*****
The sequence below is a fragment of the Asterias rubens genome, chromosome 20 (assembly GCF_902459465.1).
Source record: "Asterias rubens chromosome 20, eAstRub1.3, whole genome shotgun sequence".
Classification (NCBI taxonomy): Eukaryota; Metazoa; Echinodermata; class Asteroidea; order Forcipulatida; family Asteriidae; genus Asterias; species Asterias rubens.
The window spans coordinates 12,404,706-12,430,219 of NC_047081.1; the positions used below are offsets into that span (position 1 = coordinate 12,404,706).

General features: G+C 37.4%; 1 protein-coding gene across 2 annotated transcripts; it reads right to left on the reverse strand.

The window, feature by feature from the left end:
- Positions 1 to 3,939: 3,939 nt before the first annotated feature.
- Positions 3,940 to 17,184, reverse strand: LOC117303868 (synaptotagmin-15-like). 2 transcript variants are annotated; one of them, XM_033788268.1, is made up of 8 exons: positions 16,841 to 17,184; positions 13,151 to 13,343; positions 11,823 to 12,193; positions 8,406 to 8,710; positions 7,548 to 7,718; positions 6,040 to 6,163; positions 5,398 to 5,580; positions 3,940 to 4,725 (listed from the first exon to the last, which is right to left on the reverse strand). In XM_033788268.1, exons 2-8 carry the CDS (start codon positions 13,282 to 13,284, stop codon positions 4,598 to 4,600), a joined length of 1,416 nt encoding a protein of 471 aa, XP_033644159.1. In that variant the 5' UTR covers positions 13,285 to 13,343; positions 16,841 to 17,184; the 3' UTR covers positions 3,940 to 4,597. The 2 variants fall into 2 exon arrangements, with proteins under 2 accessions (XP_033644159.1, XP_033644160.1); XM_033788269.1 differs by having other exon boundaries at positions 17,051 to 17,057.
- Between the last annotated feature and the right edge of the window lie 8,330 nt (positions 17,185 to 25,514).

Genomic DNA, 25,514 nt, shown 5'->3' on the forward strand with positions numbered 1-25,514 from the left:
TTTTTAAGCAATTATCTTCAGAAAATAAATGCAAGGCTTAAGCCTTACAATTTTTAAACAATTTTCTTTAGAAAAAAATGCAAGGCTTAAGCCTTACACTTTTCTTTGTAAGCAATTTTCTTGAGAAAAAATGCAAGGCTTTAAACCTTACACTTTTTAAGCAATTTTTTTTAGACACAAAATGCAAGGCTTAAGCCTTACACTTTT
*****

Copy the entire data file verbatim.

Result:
The sequence below is a fragment of the Asterias rubens genome, chromosome 20 (assembly GCF_902459465.1).
Source record: "Asterias rubens chromosome 20, eAstRub1.3, whole genome shotgun sequence".
Classification (NCBI taxonomy): Eukaryota; Metazoa; Echinodermata; class Asteroidea; order Forcipulatida; family Asteriidae; genus Asterias; species Asterias rubens.
The window spans coordinates 12,404,706-12,430,219 of NC_047081.1; the positions used below are offsets into that span (position 1 = coordinate 12,404,706).

General features: G+C 37.4%; 1 protein-coding gene across 2 annotated transcripts; it reads right to left on the reverse strand.

The window, feature by feature from the left end:
- Positions 1 to 3,939: 3,939 nt before the first annotated feature.
- Positions 3,940 to 17,184, reverse strand: LOC117303868 (synaptotagmin-15-like). 2 transcript variants are annotated; one of them, XM_033788268.1, is made up of 8 exons: positions 16,841 to 17,184; positions 13,151 to 13,343; positions 11,823 to 12,193; positions 8,406 to 8,710; positions 7,548 to 7,718; positions 6,040 to 6,163; positions 5,398 to 5,580; positions 3,940 to 4,725 (listed from the first exon to the last, which is right to left on the reverse strand). In XM_033788268.1, exons 2-8 carry the CDS (start codon positions 13,282 to 13,284, stop codon positions 4,598 to 4,600), a joined length of 1,416 nt encoding a protein of 471 aa, XP_033644159.1. In that variant the 5' UTR covers positions 13,285 to 13,343; positions 16,841 to 17,184; the 3' UTR covers positions 3,940 to 4,597. The 2 variants fall into 2 exon arrangements, with proteins under 2 accessions (XP_033644159.1, XP_033644160.1); XM_033788269.1 differs by having other exon boundaries at positions 17,051 to 17,057.
- Between the last annotated feature and the right edge of the window lie 8,330 nt (positions 17,185 to 25,514).

Genomic DNA, 25,514 nt, shown 5'->3' on the forward strand with positions numbered 1-25,514 from the left:
TTTTTAAGCAATTATCTTCAGAAAATAAATGCAAGGCTTAAGCCTTACAATTTTTAAACAATTTTCTTTAGAAAAAAATGCAAGGCTTAAGCCTTACACTTTTCTTTGTAAGCAATTTTCTTGAGAAAAAATGCAAGGCTTTAAACCTTACACTTTTTAAGCAATTTTTTTTAGACACAAAATGCAAGGCTTAAGCCTTACACTTTT